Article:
A unique experiment in the French Pyrenees is tracking the responses of lizards and butterflies in a man-made facility to measure the effects climate change.
MOULIS, FRANCE (AUGUST 10, 2011) REUTERS - Scientists are enlisting the help of some of earth's most sensitive creatures to help determine the effects of climate change.
Researchers in the French Pyrenees are tracking cabbage white butterflies and common lizards to see how they migrate in an artificial setting set to mimic climate change effects.
The Metatron project, which is being put on by the French National Research Center (CNRS), involves 48 enclosed cages, each set to different environmental conditions.
The project, which is estimated to cost around 1.5 million Euros, is the closest scientists can get to examining the impact of climate change on the species, said Jean Clobert, the project's director.
"If we want to establish rules or guidelines with regard to protecting these species or ecosystems, we need to know what action needs to be taken," he said.
"It's really trying to understand how our complex system is just reacting to any perturbations. What we want to do is make some predictions about how this environment looks like if we perturb this environment that way, that way or another way," he added.
Scientists will track the movement of the lizards and butterflies within the different environments twice a day, for up to one year.
Butterfly Researcher Oliver Calvez, described what they will be looking for during these monitoring sessions.
"What we are trying to do is see which individual butterflies within this cage's population will disperse and explore another cage. It represents if you may a population in a natural environment and a new habitat which would be colonized by certain individual butterflies from the original population," said Calvez.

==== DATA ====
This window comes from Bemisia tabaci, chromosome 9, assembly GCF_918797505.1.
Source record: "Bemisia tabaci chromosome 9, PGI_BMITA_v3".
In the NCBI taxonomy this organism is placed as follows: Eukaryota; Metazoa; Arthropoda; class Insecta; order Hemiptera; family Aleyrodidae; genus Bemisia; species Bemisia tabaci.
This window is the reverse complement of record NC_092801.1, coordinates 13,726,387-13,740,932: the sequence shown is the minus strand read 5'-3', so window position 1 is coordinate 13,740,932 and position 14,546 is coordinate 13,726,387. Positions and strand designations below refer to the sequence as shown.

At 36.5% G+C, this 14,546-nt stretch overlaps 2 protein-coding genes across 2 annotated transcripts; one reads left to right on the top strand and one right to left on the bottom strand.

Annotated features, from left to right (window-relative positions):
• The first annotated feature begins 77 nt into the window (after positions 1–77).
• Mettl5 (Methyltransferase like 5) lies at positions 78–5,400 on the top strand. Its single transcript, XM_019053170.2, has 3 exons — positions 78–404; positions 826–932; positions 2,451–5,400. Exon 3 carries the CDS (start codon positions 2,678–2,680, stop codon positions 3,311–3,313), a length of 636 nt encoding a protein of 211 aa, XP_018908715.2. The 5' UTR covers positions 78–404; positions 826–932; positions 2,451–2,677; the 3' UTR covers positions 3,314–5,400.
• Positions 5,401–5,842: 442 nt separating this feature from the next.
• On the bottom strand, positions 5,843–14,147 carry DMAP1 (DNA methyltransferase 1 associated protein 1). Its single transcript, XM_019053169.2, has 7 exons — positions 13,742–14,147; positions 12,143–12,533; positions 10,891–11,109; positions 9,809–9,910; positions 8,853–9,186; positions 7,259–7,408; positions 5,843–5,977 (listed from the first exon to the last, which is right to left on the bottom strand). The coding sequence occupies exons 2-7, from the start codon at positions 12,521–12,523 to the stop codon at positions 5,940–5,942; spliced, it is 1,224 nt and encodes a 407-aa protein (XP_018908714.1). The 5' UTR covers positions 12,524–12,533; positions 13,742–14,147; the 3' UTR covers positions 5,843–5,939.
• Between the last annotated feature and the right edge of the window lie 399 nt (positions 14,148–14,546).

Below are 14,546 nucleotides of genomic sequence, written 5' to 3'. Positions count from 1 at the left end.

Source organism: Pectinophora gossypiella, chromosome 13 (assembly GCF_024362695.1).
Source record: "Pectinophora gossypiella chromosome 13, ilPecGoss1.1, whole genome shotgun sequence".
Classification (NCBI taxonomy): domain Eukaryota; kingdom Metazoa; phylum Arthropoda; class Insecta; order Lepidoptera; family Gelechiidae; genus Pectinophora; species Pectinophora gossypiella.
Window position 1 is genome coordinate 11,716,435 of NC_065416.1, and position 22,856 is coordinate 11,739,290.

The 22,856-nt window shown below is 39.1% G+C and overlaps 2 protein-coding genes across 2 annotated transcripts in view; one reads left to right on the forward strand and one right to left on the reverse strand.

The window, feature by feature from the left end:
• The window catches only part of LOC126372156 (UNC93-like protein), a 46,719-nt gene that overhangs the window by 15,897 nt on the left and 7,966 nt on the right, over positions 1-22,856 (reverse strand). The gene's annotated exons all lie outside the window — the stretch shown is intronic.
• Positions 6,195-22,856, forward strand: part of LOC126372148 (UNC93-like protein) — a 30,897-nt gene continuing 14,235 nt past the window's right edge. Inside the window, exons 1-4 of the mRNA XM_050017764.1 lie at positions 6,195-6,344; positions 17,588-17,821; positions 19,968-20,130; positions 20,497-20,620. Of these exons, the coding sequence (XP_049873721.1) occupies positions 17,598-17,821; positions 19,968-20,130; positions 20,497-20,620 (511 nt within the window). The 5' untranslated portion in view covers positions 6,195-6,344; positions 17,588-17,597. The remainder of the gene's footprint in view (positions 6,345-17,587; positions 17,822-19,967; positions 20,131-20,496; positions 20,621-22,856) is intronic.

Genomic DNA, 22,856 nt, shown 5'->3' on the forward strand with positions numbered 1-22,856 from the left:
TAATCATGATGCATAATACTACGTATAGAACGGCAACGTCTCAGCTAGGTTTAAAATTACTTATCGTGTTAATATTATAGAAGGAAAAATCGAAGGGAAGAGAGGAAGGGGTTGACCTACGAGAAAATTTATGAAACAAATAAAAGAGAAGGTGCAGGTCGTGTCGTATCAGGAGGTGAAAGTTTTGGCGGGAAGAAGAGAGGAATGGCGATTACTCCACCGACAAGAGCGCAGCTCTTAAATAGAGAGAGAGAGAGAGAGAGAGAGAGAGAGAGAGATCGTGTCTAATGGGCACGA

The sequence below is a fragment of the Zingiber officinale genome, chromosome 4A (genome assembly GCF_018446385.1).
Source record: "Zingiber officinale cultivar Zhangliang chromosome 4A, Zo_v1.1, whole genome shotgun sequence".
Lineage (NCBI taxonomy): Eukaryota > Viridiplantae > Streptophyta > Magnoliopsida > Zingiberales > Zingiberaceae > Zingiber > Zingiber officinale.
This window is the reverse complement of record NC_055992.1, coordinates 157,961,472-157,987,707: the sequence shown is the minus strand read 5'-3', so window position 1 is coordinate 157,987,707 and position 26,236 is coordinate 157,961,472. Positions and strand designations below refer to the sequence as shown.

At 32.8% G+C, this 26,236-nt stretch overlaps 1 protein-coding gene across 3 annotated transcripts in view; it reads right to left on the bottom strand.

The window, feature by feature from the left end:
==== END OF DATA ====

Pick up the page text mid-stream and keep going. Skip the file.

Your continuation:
Each individual butterfly has a number tattooed on one of its wings and the lizards have paint markings on their head. Both the butterflies and lizards can migrate from one enclosure to another through long corridors and scientists can monitor how far they travel and where they choose to congregate and breed.
"We study new born lizards after they are released into the populations to see which habitat they prefer. Where they go and where they settle down in relation to environmental and climatic conditions," said common lizard researcher Julien Cote.
n order to analyze migration patterns, scientists at the centre can modify heat and water levels in each enclosure remotely using specialized computer software.
As weather patterns in each cage change, researchers can see what the butterflies and lizards do and where they choose to live.
Researchers say they hope to use Metatron's findings to protect the species and their ecosystems.